With dyneema, which is very non-elastic, you'd either need at the very least a FF2 or a fairly long (1 metre +) FF1
Post edited at 22:55
Ffion Blethyn - on 24 Jul 2014
In reply to Mr Lopez:

Thanks

So fairly unlikely to occur with a daisy?


As far as I've seen, and I know nowt about aid climbing, daisy chains are to make you look cool at the wall :D
climbwhenready - on 24 Jul 2014
In reply to Ffion Blethyn:
DMM broke dyneema on a FF1 on a 120cm sling, and failed to break dyneema on a FF1 on a 60cm sling (generating 17 kN in the process). So somewhere between those numbers :)

[ there's the possibility that DMM's test might have slightly overestimated forces due to using an 80kg weight rather than a human body in a harness, which gives a bit more, but it's very difficult to know by how much ]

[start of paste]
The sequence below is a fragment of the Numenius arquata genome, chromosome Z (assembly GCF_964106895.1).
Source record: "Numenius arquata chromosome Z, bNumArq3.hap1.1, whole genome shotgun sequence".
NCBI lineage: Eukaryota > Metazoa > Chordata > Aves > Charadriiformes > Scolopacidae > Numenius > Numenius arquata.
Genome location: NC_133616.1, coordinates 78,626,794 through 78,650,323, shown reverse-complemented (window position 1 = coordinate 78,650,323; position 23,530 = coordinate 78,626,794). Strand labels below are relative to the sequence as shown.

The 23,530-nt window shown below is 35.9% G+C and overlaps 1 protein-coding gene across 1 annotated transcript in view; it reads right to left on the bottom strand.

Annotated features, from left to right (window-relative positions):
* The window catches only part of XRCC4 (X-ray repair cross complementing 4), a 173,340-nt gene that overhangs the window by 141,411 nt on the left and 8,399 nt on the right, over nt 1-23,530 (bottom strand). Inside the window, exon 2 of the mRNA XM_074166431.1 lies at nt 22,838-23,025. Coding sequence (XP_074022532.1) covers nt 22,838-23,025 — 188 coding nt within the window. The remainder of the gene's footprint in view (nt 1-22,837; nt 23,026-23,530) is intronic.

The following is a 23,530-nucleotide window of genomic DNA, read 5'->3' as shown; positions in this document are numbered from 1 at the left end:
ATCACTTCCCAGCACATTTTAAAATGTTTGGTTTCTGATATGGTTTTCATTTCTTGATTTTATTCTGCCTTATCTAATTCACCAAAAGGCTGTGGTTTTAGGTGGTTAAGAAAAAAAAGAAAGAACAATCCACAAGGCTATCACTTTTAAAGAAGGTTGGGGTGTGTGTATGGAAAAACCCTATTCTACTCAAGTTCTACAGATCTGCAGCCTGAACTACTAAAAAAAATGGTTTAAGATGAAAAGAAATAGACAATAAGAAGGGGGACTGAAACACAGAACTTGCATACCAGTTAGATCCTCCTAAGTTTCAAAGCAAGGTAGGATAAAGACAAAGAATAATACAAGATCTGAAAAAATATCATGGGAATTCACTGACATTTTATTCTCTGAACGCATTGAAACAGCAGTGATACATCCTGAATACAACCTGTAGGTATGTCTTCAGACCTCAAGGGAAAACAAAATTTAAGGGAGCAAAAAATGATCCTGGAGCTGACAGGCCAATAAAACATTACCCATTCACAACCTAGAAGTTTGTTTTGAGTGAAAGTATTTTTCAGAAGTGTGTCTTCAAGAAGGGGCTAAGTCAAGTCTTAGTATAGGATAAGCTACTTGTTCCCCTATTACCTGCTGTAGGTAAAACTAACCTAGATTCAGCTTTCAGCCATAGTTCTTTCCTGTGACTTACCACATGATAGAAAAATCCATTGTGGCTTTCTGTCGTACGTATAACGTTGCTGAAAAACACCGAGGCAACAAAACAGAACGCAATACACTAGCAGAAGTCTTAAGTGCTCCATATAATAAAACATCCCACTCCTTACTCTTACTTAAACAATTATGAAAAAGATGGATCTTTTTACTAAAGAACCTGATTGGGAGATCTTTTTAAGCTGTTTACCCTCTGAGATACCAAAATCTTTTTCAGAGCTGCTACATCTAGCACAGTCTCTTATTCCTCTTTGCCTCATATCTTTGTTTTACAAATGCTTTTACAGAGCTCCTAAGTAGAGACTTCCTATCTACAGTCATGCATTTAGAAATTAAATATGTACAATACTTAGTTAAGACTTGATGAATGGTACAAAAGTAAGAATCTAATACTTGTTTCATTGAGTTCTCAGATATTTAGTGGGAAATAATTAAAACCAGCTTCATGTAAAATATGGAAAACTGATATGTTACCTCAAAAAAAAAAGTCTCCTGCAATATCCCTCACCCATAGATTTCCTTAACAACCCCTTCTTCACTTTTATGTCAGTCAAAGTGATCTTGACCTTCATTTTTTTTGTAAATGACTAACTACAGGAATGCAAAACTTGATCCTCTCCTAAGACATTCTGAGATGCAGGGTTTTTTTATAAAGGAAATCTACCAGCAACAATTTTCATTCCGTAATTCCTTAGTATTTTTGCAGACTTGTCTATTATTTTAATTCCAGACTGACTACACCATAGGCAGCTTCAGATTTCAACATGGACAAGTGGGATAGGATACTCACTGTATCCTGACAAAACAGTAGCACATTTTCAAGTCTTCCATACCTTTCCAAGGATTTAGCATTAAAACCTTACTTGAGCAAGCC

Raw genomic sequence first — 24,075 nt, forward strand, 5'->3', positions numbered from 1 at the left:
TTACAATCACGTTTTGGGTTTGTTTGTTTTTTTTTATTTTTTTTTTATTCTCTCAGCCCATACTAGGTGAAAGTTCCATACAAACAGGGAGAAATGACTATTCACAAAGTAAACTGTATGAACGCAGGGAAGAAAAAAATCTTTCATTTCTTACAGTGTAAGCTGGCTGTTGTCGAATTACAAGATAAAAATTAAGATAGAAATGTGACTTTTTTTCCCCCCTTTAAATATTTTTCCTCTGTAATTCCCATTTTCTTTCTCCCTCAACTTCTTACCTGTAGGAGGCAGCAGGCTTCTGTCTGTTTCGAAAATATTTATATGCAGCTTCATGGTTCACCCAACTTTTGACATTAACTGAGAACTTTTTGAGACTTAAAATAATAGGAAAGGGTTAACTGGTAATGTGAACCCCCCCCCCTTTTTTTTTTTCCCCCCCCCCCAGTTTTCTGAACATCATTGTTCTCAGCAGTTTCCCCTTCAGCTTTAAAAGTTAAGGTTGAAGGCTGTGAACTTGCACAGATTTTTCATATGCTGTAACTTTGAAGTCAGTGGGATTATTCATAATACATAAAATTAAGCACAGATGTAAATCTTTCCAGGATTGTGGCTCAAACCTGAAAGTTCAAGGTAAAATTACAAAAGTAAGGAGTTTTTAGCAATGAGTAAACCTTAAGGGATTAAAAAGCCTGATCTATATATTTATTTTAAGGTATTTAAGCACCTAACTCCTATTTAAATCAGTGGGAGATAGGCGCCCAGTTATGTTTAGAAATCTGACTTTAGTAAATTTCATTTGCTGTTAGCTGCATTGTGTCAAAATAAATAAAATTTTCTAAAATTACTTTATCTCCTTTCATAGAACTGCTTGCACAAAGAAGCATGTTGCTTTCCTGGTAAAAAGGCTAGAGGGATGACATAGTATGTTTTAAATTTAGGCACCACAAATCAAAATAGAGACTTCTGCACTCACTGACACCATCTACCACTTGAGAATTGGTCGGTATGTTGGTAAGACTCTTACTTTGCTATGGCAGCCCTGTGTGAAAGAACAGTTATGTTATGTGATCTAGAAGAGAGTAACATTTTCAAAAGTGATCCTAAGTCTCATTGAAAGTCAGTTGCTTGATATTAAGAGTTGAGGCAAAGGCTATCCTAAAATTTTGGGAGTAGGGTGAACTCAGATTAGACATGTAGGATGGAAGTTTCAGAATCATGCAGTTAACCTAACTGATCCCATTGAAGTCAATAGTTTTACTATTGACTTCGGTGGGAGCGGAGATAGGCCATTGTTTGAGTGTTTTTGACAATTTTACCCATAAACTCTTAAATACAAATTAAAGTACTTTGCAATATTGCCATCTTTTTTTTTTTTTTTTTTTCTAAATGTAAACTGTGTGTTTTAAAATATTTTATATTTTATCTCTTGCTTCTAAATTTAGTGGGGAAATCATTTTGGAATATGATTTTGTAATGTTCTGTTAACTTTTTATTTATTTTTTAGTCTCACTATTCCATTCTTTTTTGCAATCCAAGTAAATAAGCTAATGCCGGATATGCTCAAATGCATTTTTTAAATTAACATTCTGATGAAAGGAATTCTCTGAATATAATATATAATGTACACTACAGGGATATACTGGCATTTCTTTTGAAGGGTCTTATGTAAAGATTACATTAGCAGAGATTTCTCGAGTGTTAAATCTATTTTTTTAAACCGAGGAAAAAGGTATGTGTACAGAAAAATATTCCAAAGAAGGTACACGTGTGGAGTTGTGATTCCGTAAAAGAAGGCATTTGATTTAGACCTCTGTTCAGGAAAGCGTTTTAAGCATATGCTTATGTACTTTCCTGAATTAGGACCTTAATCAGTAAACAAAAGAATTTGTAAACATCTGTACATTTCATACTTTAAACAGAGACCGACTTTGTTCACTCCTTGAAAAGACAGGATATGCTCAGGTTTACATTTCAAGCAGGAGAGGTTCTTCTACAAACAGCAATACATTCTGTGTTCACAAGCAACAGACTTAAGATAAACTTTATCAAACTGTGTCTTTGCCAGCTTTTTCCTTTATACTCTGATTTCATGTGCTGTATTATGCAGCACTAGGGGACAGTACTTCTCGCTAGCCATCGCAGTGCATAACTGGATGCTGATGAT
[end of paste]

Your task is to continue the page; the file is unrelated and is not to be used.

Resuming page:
EDIT: worth bearing in mind that if you experience 17 kN in a fall, you've probably finished climbing for the day, even with an intact safety system :)
Post edited at 23:14
Mr Lopez - on 24 Jul 2014
In reply to Ffion Blethyn:

To be honest, once you get to those sort of forces the sling breaking is the least of your problems. Your body wouldn't withstand what the sling can.

What is likely is to achieve enough forces to really hurt yourself.

By simply reaching up past the belay to put a piece or something and falling off onto the sling/daisy you can get scary forces going, hence if you use a dyneema sling/daisy you really don't want to be falling onto it, and even with nylon ones which are more common and are a little better you still want to keep the weight on it so as not to risk much of a fall/